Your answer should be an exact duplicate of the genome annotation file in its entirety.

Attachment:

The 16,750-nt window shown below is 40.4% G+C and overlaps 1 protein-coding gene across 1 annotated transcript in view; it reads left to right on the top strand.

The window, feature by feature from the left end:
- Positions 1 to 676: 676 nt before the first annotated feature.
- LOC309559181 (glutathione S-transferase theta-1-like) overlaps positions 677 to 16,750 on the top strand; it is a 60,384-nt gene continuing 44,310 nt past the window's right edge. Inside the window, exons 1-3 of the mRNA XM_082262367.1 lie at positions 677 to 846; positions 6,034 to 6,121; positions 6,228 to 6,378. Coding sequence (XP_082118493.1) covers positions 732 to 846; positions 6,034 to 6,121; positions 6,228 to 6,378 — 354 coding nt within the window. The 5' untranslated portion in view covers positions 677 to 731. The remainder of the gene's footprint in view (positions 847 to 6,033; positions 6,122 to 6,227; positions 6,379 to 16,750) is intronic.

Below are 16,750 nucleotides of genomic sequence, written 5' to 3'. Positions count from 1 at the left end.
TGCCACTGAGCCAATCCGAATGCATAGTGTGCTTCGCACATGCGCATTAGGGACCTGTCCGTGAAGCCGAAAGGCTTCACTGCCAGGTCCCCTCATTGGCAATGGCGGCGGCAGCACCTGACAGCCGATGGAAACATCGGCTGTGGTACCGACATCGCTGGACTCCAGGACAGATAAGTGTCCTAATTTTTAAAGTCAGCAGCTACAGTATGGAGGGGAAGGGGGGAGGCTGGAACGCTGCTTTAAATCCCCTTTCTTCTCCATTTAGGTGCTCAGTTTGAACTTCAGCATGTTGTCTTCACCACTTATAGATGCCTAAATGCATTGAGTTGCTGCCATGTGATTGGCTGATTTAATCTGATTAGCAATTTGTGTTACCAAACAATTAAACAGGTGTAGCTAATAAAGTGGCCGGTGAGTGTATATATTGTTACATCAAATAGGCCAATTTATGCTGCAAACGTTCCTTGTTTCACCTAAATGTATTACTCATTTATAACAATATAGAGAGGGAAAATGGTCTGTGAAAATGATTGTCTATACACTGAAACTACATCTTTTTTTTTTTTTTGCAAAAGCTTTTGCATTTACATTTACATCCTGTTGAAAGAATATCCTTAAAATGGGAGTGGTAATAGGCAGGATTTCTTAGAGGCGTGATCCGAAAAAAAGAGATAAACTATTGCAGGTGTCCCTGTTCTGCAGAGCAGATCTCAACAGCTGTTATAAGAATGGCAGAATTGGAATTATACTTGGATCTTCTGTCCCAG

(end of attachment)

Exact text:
The 16,750-nt window shown below is 40.4% G+C and overlaps 1 protein-coding gene across 1 annotated transcript in view; it reads left to right on the top strand.

The window, feature by feature from the left end:
- Positions 1 to 676: 676 nt before the first annotated feature.
- LOC309559181 (glutathione S-transferase theta-1-like) overlaps positions 677 to 16,750 on the top strand; it is a 60,384-nt gene continuing 44,310 nt past the window's right edge. Inside the window, exons 1-3 of the mRNA XM_082262367.1 lie at positions 677 to 846; positions 6,034 to 6,121; positions 6,228 to 6,378. Coding sequence (XP_082118493.1) covers positions 732 to 846; positions 6,034 to 6,121; positions 6,228 to 6,378 — 354 coding nt within the window. The 5' untranslated portion in view covers positions 677 to 731. The remainder of the gene's footprint in view (positions 847 to 6,033; positions 6,122 to 6,227; positions 6,379 to 16,750) is intronic.

Below are 16,750 nucleotides of genomic sequence, written 5' to 3'. Positions count from 1 at the left end.
TGCCACTGAGCCAATCCGAATGCATAGTGTGCTTCGCACATGCGCATTAGGGACCTGTCCGTGAAGCCGAAAGGCTTCACTGCCAGGTCCCCTCATTGGCAATGGCGGCGGCAGCACCTGACAGCCGATGGAAACATCGGCTGTGGTACCGACATCGCTGGACTCCAGGACAGATAAGTGTCCTAATTTTTAAAGTCAGCAGCTACAGTATGGAGGGGAAGGGGGGAGGCTGGAACGCTGCTTTAAATCCCCTTTCTTCTCCATTTAGGTGCTCAGTTTGAACTTCAGCATGTTGTCTTCACCACTTATAGATGCCTAAATGCATTGAGTTGCTGCCATGTGATTGGCTGATTTAATCTGATTAGCAATTTGTGTTACCAAACAATTAAACAGGTGTAGCTAATAAAGTGGCCGGTGAGTGTATATATTGTTACATCAAATAGGCCAATTTATGCTGCAAACGTTCCTTGTTTCACCTAAATGTATTACTCATTTATAACAATATAGAGAGGGAAAATGGTCTGTGAAAATGATTGTCTATACACTGAAACTACATCTTTTTTTTTTTTTTGCAAAAGCTTTTGCATTTACATTTACATCCTGTTGAAAGAATATCCTTAAAATGGGAGTGGTAATAGGCAGGATTTCTTAGAGGCGTGATCCGAAAAAAAGAGATAAACTATTGCAGGTGTCCCTGTTCTGCAGAGCAGATCTCAACAGCTGTTATAAGAATGGCAGAATTGGAATTATACTTGGATCTTCTGTCCCAG